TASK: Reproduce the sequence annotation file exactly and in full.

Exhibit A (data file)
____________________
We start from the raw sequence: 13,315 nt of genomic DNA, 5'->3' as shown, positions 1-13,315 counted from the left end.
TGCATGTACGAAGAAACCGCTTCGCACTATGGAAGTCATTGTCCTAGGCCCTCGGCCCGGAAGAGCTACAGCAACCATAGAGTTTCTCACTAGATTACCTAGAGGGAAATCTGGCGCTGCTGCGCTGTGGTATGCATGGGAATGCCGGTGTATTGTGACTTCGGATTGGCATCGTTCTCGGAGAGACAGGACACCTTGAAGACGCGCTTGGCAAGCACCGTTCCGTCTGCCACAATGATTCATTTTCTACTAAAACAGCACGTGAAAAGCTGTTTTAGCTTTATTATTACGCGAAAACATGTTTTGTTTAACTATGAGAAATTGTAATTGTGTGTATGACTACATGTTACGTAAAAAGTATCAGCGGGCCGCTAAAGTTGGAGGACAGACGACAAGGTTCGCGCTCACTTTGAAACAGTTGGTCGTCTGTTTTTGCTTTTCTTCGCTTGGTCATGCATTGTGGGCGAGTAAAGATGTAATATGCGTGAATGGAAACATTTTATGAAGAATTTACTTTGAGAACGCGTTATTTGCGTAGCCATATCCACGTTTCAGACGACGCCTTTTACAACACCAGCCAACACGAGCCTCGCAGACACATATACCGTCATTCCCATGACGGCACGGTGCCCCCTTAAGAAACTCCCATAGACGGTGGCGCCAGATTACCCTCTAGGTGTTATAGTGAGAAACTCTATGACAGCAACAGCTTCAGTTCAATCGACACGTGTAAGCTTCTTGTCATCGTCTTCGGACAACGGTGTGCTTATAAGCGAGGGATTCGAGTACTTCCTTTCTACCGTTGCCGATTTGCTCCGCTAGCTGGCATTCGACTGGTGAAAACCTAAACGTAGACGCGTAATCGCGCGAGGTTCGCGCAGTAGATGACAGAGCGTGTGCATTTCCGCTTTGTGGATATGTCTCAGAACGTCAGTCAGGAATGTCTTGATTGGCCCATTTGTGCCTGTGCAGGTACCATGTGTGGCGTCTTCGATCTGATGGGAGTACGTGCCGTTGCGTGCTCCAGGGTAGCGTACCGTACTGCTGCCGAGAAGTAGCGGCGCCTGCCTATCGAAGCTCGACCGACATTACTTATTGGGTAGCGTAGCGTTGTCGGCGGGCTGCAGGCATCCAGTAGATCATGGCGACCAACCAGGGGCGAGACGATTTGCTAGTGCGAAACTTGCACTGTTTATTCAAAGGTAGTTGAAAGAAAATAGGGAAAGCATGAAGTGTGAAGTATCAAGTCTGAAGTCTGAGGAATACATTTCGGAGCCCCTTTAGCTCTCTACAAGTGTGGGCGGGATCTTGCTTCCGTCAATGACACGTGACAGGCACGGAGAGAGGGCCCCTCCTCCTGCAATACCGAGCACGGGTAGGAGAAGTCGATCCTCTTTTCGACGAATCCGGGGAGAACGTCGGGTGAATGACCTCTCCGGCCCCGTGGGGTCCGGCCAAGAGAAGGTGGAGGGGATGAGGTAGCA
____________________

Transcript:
We start from the raw sequence: 13,315 nt of genomic DNA, 5'->3' as shown, positions 1-13,315 counted from the left end.
TGCATGTACGAAGAAACCGCTTCGCACTATGGAAGTCATTGTCCTAGGCCCTCGGCCCGGAAGAGCTACAGCAACCATAGAGTTTCTCACTAGATTACCTAGAGGGAAATCTGGCGCTGCTGCGCTGTGGTATGCATGGGAATGCCGGTGTATTGTGACTTCGGATTGGCATCGTTCTCGGAGAGACAGGACACCTTGAAGACGCGCTTGGCAAGCACCGTTCCGTCTGCCACAATGATTCATTTTCTACTAAAACAGCACGTGAAAAGCTGTTTTAGCTTTATTATTACGCGAAAACATGTTTTGTTTAACTATGAGAAATTGTAATTGTGTGTATGACTACATGTTACGTAAAAAGTATCAGCGGGCCGCTAAAGTTGGAGGACAGACGACAAGGTTCGCGCTCACTTTGAAACAGTTGGTCGTCTGTTTTTGCTTTTCTTCGCTTGGTCATGCATTGTGGGCGAGTAAAGATGTAATATGCGTGAATGGAAACATTTTATGAAGAATTTACTTTGAGAACGCGTTATTTGCGTAGCCATATCCACGTTTCAGACGACGCCTTTTACAACACCAGCCAACACGAGCCTCGCAGACACATATACCGTCATTCCCATGACGGCACGGTGCCCCCTTAAGAAACTCCCATAGACGGTGGCGCCAGATTACCCTCTAGGTGTTATAGTGAGAAACTCTATGACAGCAACAGCTTCAGTTCAATCGACACGTGTAAGCTTCTTGTCATCGTCTTCGGACAACGGTGTGCTTATAAGCGAGGGATTCGAGTACTTCCTTTCTACCGTTGCCGATTTGCTCCGCTAGCTGGCATTCGACTGGTGAAAACCTAAACGTAGACGCGTAATCGCGCGAGGTTCGCGCAGTAGATGACAGAGCGTGTGCATTTCCGCTTTGTGGATATGTCTCAGAACGTCAGTCAGGAATGTCTTGATTGGCCCATTTGTGCCTGTGCAGGTACCATGTGTGGCGTCTTCGATCTGATGGGAGTACGTGCCGTTGCGTGCTCCAGGGTAGCGTACCGTACTGCTGCCGAGAAGTAGCGGCGCCTGCCTATCGAAGCTCGACCGACATTACTTATTGGGTAGCGTAGCGTTGTCGGCGGGCTGCAGGCATCCAGTAGATCATGGCGACCAACCAGGGGCGAGACGATTTGCTAGTGCGAAACTTGCACTGTTTATTCAAAGGTAGTTGAAAGAAAATAGGGAAAGCATGAAGTGTGAAGTATCAAGTCTGAAGTCTGAGGAATACATTTCGGAGCCCCTTTAGCTCTCTACAAGTGTGGGCGGGATCTTGCTTCCGTCAATGACACGTGACAGGCACGGAGAGAGGGCCCCTCCTCCTGCAATACCGAGCACGGGTAGGAGAAGTCGATCCTCTTTTCGACGAATCCGGGGAGAACGTCGGGTGAATGACCTCTCCGGCCCCGTGGGGTCCGGCCAAGAGAAGGTGGAGGGGATGAGGTAGCA